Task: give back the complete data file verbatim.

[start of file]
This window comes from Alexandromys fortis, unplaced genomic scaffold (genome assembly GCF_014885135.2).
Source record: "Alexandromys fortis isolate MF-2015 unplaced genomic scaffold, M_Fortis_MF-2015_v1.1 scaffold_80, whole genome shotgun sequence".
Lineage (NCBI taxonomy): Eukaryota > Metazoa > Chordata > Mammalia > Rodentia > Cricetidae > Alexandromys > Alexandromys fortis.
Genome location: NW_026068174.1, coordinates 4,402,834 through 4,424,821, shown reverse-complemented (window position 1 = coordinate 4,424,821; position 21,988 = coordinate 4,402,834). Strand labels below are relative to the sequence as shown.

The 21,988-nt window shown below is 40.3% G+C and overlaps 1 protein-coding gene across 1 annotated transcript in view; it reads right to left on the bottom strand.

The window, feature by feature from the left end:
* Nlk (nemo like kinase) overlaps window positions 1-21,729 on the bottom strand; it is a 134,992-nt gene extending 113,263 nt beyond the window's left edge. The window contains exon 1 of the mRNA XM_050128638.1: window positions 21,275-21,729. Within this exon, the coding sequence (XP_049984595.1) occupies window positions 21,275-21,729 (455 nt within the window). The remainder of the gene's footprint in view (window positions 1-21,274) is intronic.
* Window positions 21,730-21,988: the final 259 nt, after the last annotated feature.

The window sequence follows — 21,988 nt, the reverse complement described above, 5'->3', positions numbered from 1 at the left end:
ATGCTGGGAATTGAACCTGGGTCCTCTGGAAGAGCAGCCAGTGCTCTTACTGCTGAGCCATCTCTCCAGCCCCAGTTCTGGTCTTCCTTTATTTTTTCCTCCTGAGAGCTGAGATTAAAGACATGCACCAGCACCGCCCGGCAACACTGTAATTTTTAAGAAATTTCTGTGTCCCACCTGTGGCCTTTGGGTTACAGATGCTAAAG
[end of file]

This window comes from Alexandromys fortis, unplaced genomic scaffold (genome assembly GCF_014885135.2).
Source record: "Alexandromys fortis isolate MF-2015 unplaced genomic scaffold, M_Fortis_MF-2015_v1.1 scaffold_80, whole genome shotgun sequence".
Lineage (NCBI taxonomy): Eukaryota > Metazoa > Chordata > Mammalia > Rodentia > Cricetidae > Alexandromys > Alexandromys fortis.
Genome location: NW_026068174.1, coordinates 4,402,834 through 4,424,821, shown reverse-complemented (window position 1 = coordinate 4,424,821; position 21,988 = coordinate 4,402,834). Strand labels below are relative to the sequence as shown.

The 21,988-nt window shown below is 40.3% G+C and overlaps 1 protein-coding gene across 1 annotated transcript in view; it reads right to left on the bottom strand.

The window, feature by feature from the left end:
* Nlk (nemo like kinase) overlaps window positions 1-21,729 on the bottom strand; it is a 134,992-nt gene extending 113,263 nt beyond the window's left edge. The window contains exon 1 of the mRNA XM_050128638.1: window positions 21,275-21,729. Within this exon, the coding sequence (XP_049984595.1) occupies window positions 21,275-21,729 (455 nt within the window). The remainder of the gene's footprint in view (window positions 1-21,274) is intronic.
* Window positions 21,730-21,988: the final 259 nt, after the last annotated feature.

The window sequence follows — 21,988 nt, the reverse complement described above, 5'->3', positions numbered from 1 at the left end:
ATGCTGGGAATTGAACCTGGGTCCTCTGGAAGAGCAGCCAGTGCTCTTACTGCTGAGCCATCTCTCCAGCCCCAGTTCTGGTCTTCCTTTATTTTTTCCTCCTGAGAGCTGAGATTAAAGACATGCACCAGCACCGCCCGGCAACACTGTAATTTTTAAGAAATTTCTGTGTCCCACCTGTGGCCTTTGGGTTACAGATGCTAAAG